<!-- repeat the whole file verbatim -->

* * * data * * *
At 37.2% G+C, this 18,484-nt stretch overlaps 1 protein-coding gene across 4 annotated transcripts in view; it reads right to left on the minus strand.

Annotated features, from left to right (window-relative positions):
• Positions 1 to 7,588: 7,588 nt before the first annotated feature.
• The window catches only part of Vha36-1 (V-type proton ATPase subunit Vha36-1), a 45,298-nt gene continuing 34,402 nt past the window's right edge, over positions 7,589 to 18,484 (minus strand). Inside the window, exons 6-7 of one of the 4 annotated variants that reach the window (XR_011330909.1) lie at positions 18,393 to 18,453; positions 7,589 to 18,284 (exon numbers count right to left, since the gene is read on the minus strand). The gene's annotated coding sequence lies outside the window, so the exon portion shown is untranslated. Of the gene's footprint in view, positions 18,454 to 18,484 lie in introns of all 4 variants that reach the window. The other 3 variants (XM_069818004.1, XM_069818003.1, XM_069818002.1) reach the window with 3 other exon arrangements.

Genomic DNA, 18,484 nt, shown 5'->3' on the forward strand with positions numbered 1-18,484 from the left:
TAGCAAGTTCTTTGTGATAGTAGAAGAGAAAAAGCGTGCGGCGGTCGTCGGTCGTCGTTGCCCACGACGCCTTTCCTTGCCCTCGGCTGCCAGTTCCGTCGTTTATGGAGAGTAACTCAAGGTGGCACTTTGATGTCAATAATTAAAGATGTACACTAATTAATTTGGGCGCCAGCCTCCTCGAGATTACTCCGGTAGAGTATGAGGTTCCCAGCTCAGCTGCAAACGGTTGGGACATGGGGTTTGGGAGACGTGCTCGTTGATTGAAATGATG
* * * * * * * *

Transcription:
At 37.2% G+C, this 18,484-nt stretch overlaps 1 protein-coding gene across 4 annotated transcripts in view; it reads right to left on the minus strand.

Annotated features, from left to right (window-relative positions):
• Positions 1 to 7,588: 7,588 nt before the first annotated feature.
• The window catches only part of Vha36-1 (V-type proton ATPase subunit Vha36-1), a 45,298-nt gene continuing 34,402 nt past the window's right edge, over positions 7,589 to 18,484 (minus strand). Inside the window, exons 6-7 of one of the 4 annotated variants that reach the window (XR_011330909.1) lie at positions 18,393 to 18,453; positions 7,589 to 18,284 (exon numbers count right to left, since the gene is read on the minus strand). The gene's annotated coding sequence lies outside the window, so the exon portion shown is untranslated. Of the gene's footprint in view, positions 18,454 to 18,484 lie in introns of all 4 variants that reach the window. The other 3 variants (XM_069818004.1, XM_069818003.1, XM_069818002.1) reach the window with 3 other exon arrangements.

Genomic DNA, 18,484 nt, shown 5'->3' on the forward strand with positions numbered 1-18,484 from the left:
TAGCAAGTTCTTTGTGATAGTAGAAGAGAAAAAGCGTGCGGCGGTCGTCGGTCGTCGTTGCCCACGACGCCTTTCCTTGCCCTCGGCTGCCAGTTCCGTCGTTTATGGAGAGTAACTCAAGGTGGCACTTTGATGTCAATAATTAAAGATGTACACTAATTAATTTGGGCGCCAGCCTCCTCGAGATTACTCCGGTAGAGTATGAGGTTCCCAGCTCAGCTGCAAACGGTTGGGACATGGGGTTTGGGAGACGTGCTCGTTGATTGAAATGATG